While they often presented themselves as bodybuilders’ publications, their chuckle-prompting titles — Torso, Adonis, Honcho, Mandate — didn’t lie. Gay men’s magazines of decades past were bought by gay men who wanted to look at the erotic illustrations of well- built male bodies therein. Because any- one known to possess such material in the homophobic 1950s and 1960s could experience serious consequences, men hid the magazines under their mat- tresses. These illustrations have now inspired a traveling exhibition, Stroke: From Under the Mattress to the Museum Wall. Curated by notable erotic artist Robert W. Richards and orig- inating at the Leslie-Lohman Museum of Gay and Lesbian Art, the popular show contains 24 original illustrations that ap- peared in gay magazines from the 1950s to the 1990s. It also looks at how gay men, forced into the closet during those decades, used these pictures to explore their sexuality intimately. It additionally serves as a showcase for the artists in- volved. On view are works by two dozen top artists of the times, including Touko Laaksonen (Tom of Finland), Antonio Lopez (Antonio), and David Martin.More
Guy Maddins frozen reverie on Canadas Gateway to the West is barely defrosted by the warmth of the projector bulb. My Winnipeg opens with a bit of canned cheer in the form of the 50s booster ballad Wonderful Winnipeg. Soon, however, the filmmaker is conjuring up his own snowy, sleepy Winnipeg, a place of eternal winter and endless night. A movie of moody reflection, My Winnipeg is shot mainly in black and white, punctuated with near-subliminal intertitles, fake snow flurries, and the melancholy sounds of trains crossing the prairie. The filmmaker provides a turgid stream of consciousness, babbling on in an urgent, incantatory mock-travelogue stylewith recurring shots of his stand-in (Darcy Fehr) asleep as he rides the midnight special. Convinced that he must leave the city now!, Maddin instead finds himself back in childhood, living in a frame house fronted by his mothers beauty salon. Restaging his youth but making his own detours, Maddin transforms Winnipeg into a city of mystery. The worlds smallest park is a single tree; the sole respite from the citys flatness is the landfill mountain known as Garbage Hill. Most arcane are the hockey ritesand also the most personal: Maddin claims to have been born in the locker room of the Winnipeg Maroons now-demolished home. Who is alive anymore? he wonders as the movie wends toward closure. Its so hard to remember.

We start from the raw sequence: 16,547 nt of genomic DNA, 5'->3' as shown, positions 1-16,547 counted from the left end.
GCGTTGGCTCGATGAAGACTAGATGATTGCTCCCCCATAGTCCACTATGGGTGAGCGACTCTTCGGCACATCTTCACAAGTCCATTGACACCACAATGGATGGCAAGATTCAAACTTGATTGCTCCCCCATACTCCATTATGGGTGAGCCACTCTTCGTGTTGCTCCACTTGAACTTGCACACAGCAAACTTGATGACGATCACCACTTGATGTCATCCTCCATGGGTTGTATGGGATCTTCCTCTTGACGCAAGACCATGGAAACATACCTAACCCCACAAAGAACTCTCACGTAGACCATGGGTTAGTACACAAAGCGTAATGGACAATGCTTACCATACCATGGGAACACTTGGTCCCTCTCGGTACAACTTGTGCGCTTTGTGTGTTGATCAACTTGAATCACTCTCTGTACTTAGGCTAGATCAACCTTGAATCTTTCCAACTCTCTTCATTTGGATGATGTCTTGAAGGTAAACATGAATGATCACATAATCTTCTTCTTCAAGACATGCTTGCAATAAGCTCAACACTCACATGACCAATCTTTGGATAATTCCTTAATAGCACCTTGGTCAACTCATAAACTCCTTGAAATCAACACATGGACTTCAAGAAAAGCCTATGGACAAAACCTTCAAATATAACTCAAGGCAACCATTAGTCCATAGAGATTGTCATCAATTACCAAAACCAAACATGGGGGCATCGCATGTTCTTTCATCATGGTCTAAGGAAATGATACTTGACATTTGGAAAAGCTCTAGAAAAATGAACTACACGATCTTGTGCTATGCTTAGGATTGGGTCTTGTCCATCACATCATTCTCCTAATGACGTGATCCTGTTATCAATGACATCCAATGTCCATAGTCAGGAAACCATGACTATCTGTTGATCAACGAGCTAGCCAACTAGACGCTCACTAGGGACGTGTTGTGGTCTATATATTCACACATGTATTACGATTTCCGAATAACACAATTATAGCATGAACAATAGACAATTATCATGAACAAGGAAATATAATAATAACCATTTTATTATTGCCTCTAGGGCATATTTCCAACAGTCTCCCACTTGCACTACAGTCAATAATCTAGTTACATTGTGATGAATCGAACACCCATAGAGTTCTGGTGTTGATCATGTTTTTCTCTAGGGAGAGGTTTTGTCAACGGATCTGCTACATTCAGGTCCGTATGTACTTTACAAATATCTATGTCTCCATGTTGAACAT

Thu., Nov. 6, 7:15 & 9:15 p.m.; Fri., Nov. 7, 7:15 & 9:15 p.m.; Sat., Nov. 8, 2, 4, 7:15 & 9:15 p.m., 2008